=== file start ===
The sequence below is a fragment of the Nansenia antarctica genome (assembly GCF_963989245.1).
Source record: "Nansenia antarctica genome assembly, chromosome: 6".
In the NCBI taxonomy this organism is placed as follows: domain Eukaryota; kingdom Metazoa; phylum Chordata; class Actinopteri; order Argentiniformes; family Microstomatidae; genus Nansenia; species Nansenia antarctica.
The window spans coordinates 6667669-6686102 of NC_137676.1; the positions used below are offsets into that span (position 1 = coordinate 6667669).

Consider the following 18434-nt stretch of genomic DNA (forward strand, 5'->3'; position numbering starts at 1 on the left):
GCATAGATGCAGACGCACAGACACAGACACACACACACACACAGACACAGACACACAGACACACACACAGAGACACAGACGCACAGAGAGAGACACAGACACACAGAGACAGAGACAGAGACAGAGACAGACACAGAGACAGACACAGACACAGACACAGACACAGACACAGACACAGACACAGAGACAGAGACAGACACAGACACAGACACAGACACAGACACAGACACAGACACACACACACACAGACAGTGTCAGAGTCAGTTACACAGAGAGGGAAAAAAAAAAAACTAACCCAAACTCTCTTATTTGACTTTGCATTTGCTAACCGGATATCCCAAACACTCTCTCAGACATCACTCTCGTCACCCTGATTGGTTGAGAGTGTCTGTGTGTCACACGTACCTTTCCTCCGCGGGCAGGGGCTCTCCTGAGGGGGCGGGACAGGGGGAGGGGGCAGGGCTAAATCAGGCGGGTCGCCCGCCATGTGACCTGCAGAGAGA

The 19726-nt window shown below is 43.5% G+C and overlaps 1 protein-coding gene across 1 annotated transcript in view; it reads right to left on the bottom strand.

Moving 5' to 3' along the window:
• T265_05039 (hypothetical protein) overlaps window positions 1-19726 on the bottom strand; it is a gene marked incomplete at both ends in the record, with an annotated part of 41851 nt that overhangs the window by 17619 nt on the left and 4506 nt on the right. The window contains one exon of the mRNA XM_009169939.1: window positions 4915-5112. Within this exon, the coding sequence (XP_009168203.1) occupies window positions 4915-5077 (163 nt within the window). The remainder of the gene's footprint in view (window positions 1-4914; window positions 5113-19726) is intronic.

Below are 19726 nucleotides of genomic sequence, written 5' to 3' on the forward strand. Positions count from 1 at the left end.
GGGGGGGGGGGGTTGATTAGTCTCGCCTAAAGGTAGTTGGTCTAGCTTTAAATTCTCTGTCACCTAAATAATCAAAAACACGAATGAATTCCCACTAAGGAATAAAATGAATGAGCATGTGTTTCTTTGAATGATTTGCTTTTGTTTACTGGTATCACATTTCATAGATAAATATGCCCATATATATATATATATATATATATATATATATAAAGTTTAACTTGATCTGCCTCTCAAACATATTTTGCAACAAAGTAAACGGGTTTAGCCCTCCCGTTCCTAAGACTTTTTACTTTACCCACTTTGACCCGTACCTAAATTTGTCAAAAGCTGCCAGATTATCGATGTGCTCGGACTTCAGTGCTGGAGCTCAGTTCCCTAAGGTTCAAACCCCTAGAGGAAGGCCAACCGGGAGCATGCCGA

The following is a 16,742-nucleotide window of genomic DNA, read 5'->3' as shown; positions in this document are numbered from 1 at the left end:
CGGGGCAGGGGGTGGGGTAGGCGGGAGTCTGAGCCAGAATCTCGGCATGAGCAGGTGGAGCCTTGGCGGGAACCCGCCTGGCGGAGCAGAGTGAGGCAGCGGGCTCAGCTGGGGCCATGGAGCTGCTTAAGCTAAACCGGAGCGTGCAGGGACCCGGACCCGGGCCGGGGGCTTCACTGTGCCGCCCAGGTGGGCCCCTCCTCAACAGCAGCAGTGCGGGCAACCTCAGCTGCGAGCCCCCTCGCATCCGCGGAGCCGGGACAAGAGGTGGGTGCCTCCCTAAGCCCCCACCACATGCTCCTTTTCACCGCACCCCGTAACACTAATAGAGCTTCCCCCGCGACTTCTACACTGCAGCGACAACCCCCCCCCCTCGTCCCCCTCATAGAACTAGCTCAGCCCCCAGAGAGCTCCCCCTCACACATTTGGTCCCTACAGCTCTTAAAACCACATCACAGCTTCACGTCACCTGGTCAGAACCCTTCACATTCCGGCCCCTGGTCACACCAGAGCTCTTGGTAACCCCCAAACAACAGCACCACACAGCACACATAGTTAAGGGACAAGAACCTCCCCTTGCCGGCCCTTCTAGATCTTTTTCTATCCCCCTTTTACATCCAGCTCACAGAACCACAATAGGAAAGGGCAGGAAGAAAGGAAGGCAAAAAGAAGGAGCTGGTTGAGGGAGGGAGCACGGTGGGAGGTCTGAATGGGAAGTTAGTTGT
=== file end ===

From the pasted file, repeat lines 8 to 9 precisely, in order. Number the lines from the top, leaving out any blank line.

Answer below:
Moving 5' to 3' along the window:
• T265_05039 (hypothetical protein) overlaps window positions 1-19726 on the bottom strand; it is a gene marked incomplete at both ends in the record, with an annotated part of 41851 nt that overhangs the window by 17619 nt on the left and 4506 nt on the right. The window contains one exon of the mRNA XM_009169939.1: window positions 4915-5112. Within this exon, the coding sequence (XP_009168203.1) occupies window positions 4915-5077 (163 nt within the window). The remainder of the gene's footprint in view (window positions 1-4914; window positions 5113-19726) is intronic.